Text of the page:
Travel orientalopulent but its comfortable; stunning views, through floor-to-ceiling windows, are its "wow"factor. (An adjacent wine bar and intimate mezzanine cocktail bar share the same views.) Andthose expensive menu ingredients? They were added post-debut, a concession to loftyexpectations engendered by the restaurants exclusive perch."Were really not trying to do Singapore-style fine dining," said Kathy Tindall, head chef. "But alot of people come to a restaurant like this wanting to spend real money, and we want to makethem happy."Salt is the latest addition to the Australian celebrity chef Luke Mangans growing culinaryempire, which includes restaurants in Sydney, South Melbourne and Tokyo. His imprint is hardto miss, both tableside — where Mr. Mangans name adorns plates, cutlery, glassware, even saltand pepper grinders — and in the French, Asian and Modern Australian influences on the menu.Ms. Tindall said she aspires to serve "not fancy or complicated food but nice, clean, simpledishes made with quality ingredients." Indeed, the restaurants best preparations are its moststraightforward.The rich savoriness of deep-fried pastry "cigars" of confit of rabbit and mustard fruits is balancedby a bright apple and celeriac salad. In a Mangan signature dish, Australian yellowtail kingfishsashimi, goat feta and ginger strike a surprisingly harmonious chord.Mains include steamed and sous-vided Petuna ocean trout, which arrives as a silky pink fillet,paired with tarragon-flecked warm potato salad. As might be expected of a kitchen withAntipodean origins, grilled items, like the crisp-skinned but moist barramundi fillet, are superb.That wagyu — rump or fillet — arrives appetizingly crusty, bathing in a shallow pool of mashedpotatoes.Licorice parfait with lime syrup, another Mangan invention, tops the dessert list. But the mostpleasure is to be found in an uncharacteristically complex preparation: The strawberry soufflé, acerise cloud rising several inches above the rim of its copper vessel, is uncomprehendinglyfeatherweight yet infused with the fruits very essence. It makes the delicious pandan andcoconut gelato served alongside borderline superfluous.Salt Grill & Sky Bar, 2 Orchard Turn, Level 55-56, ION Orchard; (65) 6592-5118; saltgrill.com.An average meal for two, without drinks or tip, is about 185 Singapore dollars, or $149 at 1.25Singapore dollars to the dollar. The two-course Executive Lunch Menu, Monday to Friday, is 40Singapore dollars. The seven-course tasting menu is 140 or 200 Singapore dollars. ROBYNECKHARDTTokyoVegetable Sushi Potager(Note to Readers)Can sushi be sushi without the fish? Aya Kakisawa certainly thinks so. The co-owner and chef ofthis decidedly vegetarian restaurant — the newer of two spots where she runs the kitchen — ishttp://www.traveloriental.com/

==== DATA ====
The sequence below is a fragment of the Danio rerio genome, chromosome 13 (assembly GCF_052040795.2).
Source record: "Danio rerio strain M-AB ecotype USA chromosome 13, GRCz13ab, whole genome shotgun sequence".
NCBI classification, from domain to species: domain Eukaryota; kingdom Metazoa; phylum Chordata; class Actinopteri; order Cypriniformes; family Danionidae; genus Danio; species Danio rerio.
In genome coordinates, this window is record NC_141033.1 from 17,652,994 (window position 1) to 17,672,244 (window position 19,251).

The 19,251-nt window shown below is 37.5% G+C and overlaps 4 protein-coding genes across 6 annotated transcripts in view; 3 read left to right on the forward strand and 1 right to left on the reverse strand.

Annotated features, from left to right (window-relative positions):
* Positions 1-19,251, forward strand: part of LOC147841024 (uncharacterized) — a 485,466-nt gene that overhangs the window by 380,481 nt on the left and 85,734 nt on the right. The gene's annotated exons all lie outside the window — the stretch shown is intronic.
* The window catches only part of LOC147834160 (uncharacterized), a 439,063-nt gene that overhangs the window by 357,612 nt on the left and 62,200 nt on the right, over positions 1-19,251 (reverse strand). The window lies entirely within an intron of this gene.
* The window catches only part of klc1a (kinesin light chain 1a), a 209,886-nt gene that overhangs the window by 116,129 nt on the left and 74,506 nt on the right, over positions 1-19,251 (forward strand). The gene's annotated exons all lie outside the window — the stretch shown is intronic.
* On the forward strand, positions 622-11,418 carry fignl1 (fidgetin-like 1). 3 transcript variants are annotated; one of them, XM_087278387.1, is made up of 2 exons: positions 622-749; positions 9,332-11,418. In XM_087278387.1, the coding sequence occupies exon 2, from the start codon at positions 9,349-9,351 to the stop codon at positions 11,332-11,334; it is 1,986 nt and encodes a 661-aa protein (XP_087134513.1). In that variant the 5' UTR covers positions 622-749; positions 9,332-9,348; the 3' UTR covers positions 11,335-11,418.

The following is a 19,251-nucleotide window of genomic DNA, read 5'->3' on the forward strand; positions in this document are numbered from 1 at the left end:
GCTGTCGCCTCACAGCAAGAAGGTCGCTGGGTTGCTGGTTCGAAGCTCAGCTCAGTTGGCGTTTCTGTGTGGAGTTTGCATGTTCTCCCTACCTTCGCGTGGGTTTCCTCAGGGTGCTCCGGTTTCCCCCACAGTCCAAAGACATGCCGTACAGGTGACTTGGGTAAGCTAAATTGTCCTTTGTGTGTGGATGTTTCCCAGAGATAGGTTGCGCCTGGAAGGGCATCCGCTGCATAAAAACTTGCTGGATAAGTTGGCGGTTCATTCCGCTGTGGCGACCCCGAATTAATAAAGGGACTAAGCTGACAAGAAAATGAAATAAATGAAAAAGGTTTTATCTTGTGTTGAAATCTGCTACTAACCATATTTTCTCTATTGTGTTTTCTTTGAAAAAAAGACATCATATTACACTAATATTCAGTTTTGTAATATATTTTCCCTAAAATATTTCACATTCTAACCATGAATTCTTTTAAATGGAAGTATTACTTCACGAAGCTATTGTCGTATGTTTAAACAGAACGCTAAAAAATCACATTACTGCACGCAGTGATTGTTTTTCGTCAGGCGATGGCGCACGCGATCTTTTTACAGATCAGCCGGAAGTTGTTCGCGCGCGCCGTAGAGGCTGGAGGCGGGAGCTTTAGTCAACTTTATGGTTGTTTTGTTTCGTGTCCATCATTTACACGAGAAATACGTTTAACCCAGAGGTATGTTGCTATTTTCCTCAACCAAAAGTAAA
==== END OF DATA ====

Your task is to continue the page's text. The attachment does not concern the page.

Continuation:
Travel orientalwinning plaudits for her commitment to healthful, vegetarian cooking, and her desire to imbue itwith a sophisticated playfulness.Situated in the swank Roppongi Hills shopping complex, Vegetable Sushi Potager seats about 37at a pine and emerald resin U-shaped counter and a handful of semi-private areas. Diners canchoose from two omakase menus, the Akane (5,250 yen, or $65 at 81 yen to the dollar), and theHisui (8,400 yen); the latter features more courses, and both change every month or two. At atime when Japan is embroiled in free trade talks and there is much hand wringing over self-sufficiency, all food is sourced domestically and the staff takes great care to explain the originsof each dish.During a recent visit, highlights included a starter of nonalcoholic purple sweet potato amazake"wine," and a pale "potager style" steamed egg custard, which is perched daintily on a jeweledvegetable gelée, referencing Ms. Kakisawas French training. (Potager is the French term for akitchen garden.)Yet where the chef really excels is in dishes that not only resemble their fish-based counterparts,but are every bit as satisfying. Most successful is the carrot "uni" (sea urchin) sushi. A mousse ofboth regular and kintoki carrots — the latter a red orange species cultivated in Japan since theEdo period — it is marvelously iridescent and bears an uncanny resemblance to its fishy cousin.Eyes were also drawn to the stunningly realistic "maguro" (tuna) sushi, actually a sliced tomatodabbed with a tomato compote and cheese. A cherry tomato stuffed with a medley of three kindsof rice was more visually sedate, but proved outstanding; its soft flesh sweetly exploded in themouth, the risotto serving as a nutty riposte.Ms. Kakisawas famous desserts — she also runs an outrageously successful "vegetable sweets"patisserie in trendy Nakameguro — run extra. The tomato, kiwi fruit and rosehip verrine withtomato sorbet (1,260 yen) was refreshing, yet subtle, proving that illusion isnt always necessary.Vegetable Sushi Potager, Roppongi Keyakizaka-Dori, Roppongi Hills, 6-9-1 Roppongi, Minato-ku; (81-3) 3497-8822. Vegan menu available by advance reservation. JANE KITAGAWARead more visit: http://www.traveloriental.com/blog/item/20-exotic-tastes-in-china-vietnam-singapore-and-japanhttp://www.traveloriental.com/